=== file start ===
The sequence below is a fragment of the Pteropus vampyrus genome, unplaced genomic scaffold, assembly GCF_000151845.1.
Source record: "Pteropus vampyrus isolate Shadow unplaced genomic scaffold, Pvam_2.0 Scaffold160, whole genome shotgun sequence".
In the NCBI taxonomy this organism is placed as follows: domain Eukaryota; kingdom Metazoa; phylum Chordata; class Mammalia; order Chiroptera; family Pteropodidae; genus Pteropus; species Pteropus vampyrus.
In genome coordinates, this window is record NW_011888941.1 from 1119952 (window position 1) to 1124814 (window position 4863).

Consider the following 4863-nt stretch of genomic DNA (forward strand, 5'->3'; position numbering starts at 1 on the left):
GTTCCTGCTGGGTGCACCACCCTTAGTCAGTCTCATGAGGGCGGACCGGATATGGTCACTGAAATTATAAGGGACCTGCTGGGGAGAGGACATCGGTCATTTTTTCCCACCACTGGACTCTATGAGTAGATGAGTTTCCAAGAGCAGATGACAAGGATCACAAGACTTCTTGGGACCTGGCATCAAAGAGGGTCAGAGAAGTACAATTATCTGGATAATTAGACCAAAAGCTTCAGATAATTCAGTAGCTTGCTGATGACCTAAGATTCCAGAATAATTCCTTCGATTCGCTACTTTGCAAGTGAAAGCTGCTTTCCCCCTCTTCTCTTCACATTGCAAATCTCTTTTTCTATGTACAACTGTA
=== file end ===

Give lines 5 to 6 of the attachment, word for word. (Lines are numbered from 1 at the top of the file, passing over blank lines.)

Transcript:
Consider the following 4863-nt stretch of genomic DNA (forward strand, 5'->3'; position numbering starts at 1 on the left):
GTTCCTGCTGGGTGCACCACCCTTAGTCAGTCTCATGAGGGCGGACCGGATATGGTCACTGAAATTATAAGGGACCTGCTGGGGAGAGGACATCGGTCATTTTTTCCCACCACTGGACTCTATGAGTAGATGAGTTTCCAAGAGCAGATGACAAGGATCACAAGACTTCTTGGGACCTGGCATCAAAGAGGGTCAGAGAAGTACAATTATCTGGATAATTAGACCAAAAGCTTCAGATAATTCAGTAGCTTGCTGATGACCTAAGATTCCAGAATAATTCCTTCGATTCGCTACTTTGCAAGTGAAAGCTGCTTTCCCCCTCTTCTCTTCACATTGCAAATCTCTTTTTCTATGTACAACTGTA